Tracheal invagination occurs early enough in embryonic development to allow us to determine the contribution of crb before crb-null embryos collapse. In crb11A22 embryos, we detected strong defects in invagination in comparison with wild-type controls. At the start-invagination step, we detected a 100% penetrant phenotype of absence of apical constriction or cell shape changes (Fig. 3D). Only sporadically could we detect scattered cells showing a partial constriction of their apical surface (data not shown). During the mid-invagination step, and despite the absence of apical constriction, tracheal cells were able to internalise to a certain extent, but usually without forming an obvious cavity. In fact, the tracheal cells internalised in a disorganised manner (Fig. 3E), suggesting an inefficient invagination. Occasionally, we observed the formation of a cavity wider and broader than that of the wild-type embryos (data not shown). By the end-invagination step, an initial presumptive tube formed, but several cells were misplaced and occupied the lumen (Fig. 3F). This strong phenotype (hereafter termed ‘severe’) is observed in 60% of the initial tubes analysed, whereas 38% of them showed a milder phenotype (hereafter termed ‘moderate’), with only one or two cells mispositioned in an apical plane or inside the presumptive tube (Fig. 3J).
crbS010409 hypomorphic mutant embryos display a normal appearance and reach late stages of development, showing only mild defects of dorsal closure and germband retraction (Harden et al., 2002). Despite the hypomorphic nature of this allele, crbS010409 mutants displayed clear defects of invagination (in more than 75% of placodes analysed; Fig. 3J) that were very similar, although milder, than those of crb11A22 mutants. Apical constriction was affected in most placodes: although it was often absent or scattered, in other placodes, apically constricted cells were mispositioned (Fig. 3G), and we also found examples with more than one region in the placode showing partial apical constriction. During the mid-invagination step, crbS010409 tracheal cells internalised in a disorganised way, and often a cavity broader than in the wild-type embryo formed (27% of placodes, n=77; Fig. 3H). Finally, by the end-invagination step, most initial tubes showed a moderate (Fig. 3I) or severe phenotype (Fig. 3J).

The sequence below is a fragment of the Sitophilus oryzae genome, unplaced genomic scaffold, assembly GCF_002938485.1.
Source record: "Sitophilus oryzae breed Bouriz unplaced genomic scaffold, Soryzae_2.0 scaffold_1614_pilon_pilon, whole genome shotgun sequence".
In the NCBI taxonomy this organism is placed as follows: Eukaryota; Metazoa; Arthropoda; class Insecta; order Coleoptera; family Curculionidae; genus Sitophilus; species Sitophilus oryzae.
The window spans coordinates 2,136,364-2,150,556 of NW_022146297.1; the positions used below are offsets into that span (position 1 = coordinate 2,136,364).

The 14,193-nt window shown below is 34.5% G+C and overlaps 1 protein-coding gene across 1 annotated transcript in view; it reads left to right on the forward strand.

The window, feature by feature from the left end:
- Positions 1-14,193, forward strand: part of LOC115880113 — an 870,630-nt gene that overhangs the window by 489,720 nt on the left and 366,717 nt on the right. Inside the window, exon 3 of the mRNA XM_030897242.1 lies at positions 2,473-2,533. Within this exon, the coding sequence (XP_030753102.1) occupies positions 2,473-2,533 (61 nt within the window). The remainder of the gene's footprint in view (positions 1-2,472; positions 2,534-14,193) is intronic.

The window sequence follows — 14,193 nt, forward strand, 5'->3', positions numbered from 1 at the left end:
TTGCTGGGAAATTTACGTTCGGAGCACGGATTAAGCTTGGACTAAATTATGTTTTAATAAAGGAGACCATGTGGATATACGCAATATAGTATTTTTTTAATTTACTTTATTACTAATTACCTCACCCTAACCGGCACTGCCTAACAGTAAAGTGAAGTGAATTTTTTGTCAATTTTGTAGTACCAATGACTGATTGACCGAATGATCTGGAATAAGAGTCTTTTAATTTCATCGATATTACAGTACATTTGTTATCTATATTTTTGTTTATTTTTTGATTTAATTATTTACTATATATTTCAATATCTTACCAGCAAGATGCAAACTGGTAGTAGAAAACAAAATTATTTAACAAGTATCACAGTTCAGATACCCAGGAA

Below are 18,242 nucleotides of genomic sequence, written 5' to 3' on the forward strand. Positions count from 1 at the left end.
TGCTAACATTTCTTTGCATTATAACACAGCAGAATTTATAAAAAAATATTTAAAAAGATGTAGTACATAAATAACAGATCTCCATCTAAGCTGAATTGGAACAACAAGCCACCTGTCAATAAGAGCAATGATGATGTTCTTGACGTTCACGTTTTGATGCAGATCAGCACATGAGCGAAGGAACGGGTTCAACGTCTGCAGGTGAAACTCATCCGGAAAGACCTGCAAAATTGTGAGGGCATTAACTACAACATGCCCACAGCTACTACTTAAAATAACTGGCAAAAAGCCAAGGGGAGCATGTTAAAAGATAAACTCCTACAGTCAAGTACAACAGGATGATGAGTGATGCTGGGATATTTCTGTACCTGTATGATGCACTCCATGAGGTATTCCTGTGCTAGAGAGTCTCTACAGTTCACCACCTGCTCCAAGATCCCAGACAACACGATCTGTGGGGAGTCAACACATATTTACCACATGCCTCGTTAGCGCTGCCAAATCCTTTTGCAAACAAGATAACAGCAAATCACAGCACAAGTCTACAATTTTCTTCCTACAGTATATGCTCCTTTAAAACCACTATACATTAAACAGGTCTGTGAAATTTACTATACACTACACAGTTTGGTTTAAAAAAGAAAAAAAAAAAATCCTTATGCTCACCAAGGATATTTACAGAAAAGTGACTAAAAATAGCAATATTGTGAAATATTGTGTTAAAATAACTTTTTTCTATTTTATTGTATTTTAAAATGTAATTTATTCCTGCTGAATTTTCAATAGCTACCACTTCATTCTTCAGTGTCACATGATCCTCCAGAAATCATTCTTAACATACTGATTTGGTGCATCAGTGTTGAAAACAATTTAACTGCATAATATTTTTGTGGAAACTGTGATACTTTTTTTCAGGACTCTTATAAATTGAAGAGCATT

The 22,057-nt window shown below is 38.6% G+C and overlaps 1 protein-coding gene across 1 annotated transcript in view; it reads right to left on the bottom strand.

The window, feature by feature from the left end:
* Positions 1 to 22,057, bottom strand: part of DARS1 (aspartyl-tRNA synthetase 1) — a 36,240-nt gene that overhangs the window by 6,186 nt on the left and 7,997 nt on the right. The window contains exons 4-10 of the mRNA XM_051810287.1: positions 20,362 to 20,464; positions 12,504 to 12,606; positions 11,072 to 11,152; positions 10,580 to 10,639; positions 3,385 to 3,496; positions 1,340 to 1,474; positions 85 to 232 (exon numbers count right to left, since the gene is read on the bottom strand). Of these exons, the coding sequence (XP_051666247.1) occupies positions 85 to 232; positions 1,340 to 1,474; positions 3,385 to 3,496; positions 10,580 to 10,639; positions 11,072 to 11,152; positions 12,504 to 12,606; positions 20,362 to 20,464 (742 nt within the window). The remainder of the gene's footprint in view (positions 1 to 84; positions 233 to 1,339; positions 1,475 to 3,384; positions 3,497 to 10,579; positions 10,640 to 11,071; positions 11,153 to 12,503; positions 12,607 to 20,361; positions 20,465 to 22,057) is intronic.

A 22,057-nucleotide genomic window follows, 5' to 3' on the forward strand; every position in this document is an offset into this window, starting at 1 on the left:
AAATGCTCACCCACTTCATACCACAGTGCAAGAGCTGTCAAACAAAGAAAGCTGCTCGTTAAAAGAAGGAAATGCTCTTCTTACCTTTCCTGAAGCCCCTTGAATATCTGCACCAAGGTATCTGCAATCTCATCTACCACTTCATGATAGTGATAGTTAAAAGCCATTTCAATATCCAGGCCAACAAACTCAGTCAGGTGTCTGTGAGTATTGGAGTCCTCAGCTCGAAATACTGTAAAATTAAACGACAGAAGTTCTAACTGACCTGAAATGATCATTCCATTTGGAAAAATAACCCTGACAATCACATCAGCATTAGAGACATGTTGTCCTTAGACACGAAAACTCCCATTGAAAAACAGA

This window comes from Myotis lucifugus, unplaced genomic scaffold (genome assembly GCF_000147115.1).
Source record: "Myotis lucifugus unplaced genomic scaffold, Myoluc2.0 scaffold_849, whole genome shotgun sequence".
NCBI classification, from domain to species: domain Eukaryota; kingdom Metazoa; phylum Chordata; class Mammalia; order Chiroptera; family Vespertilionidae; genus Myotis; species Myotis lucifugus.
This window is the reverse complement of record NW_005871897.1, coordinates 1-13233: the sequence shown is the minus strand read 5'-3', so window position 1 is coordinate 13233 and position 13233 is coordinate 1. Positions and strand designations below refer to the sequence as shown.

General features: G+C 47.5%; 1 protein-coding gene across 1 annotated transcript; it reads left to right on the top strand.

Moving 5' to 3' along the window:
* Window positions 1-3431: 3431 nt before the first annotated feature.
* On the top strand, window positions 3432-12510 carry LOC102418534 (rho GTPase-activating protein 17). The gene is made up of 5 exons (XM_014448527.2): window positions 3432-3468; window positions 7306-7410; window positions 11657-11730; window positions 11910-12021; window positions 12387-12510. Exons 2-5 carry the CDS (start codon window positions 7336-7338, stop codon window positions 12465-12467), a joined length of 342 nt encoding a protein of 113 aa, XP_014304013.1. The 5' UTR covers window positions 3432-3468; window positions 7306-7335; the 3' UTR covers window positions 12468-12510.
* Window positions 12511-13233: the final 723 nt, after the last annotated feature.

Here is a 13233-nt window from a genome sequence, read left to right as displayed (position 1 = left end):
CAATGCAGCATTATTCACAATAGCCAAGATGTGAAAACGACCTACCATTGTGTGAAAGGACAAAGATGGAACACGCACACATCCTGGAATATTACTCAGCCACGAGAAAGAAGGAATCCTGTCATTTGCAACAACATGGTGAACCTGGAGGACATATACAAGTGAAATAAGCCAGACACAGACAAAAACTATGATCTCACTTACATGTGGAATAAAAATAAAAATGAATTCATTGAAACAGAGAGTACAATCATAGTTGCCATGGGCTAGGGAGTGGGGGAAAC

Altogether, the analysis of crb mutants indicates that invagination is affected already at the start-invagination step, at the onset of apical constriction, and continues being defective in the following steps, leading to an abnormal formation of the initial tube. The strong invagination phenotypes observed in crb mutants, even in the hypomorphic mutants (which show an organised epidermis), suggest a key role for crb in the morphogenetic process of tracheal invagination.
crb is required for proper organisation of the actomyosin complex and apicobasal polarity during tracheal invagination
We asked about the mechanism by which Crb regulates tracheal invagination. As Crb has been shown to maintain apicobasal polarity and cell adhesion (Grawe et al., 1996; Tepass, 1996; Tepass et al., 1990), we analysed the accumulation of several apicobasal markers at the onset of tracheal invagination in crb mutants. In agreement with these previous reports, we found that, in the tracheal placodes and adjacent tissues of crb-null mutants at stages 10–11, SAR apical markers were not properly localised (Fig. 4B), DEcad remained apically accumulated, although it did not form a continuous belt [probably reflecting that the zonula adherens (ZA) was not properly assembled (Tepass, 1996)] (Fig. 4D), whereas the basolateral marker discs large 1 tumor suppressor protein (Dlg) appeared normally localised (Fig. 4D). These results indicate that polarity and adhesion start to be compromised at the onset of tracheal invagination.
Tracheal invagination has been shown to depend on the organisation of a cortical population of actin and myosin II that forms an apical ring around the invagination edge (Brodu and Casanova, 2006; Llimargas and Casanova, 1999) (Fig. 4). To determine whether Crb activity is required for the assembly of this actomyosin complex, we analysed the accumulation of actin in crb loss-of-function mutants. There, we detected a loss or strong reduction of the distinct apical actin accumulation that forms a ring lining the invagination site, although a cellular actin cytoskeleton still organises (Fig. 4E–G). This observation suggests that, besides maintaining apicobasal polarity, crb plays a role in invagination by regulating the distinct actomyosin apical enrichment.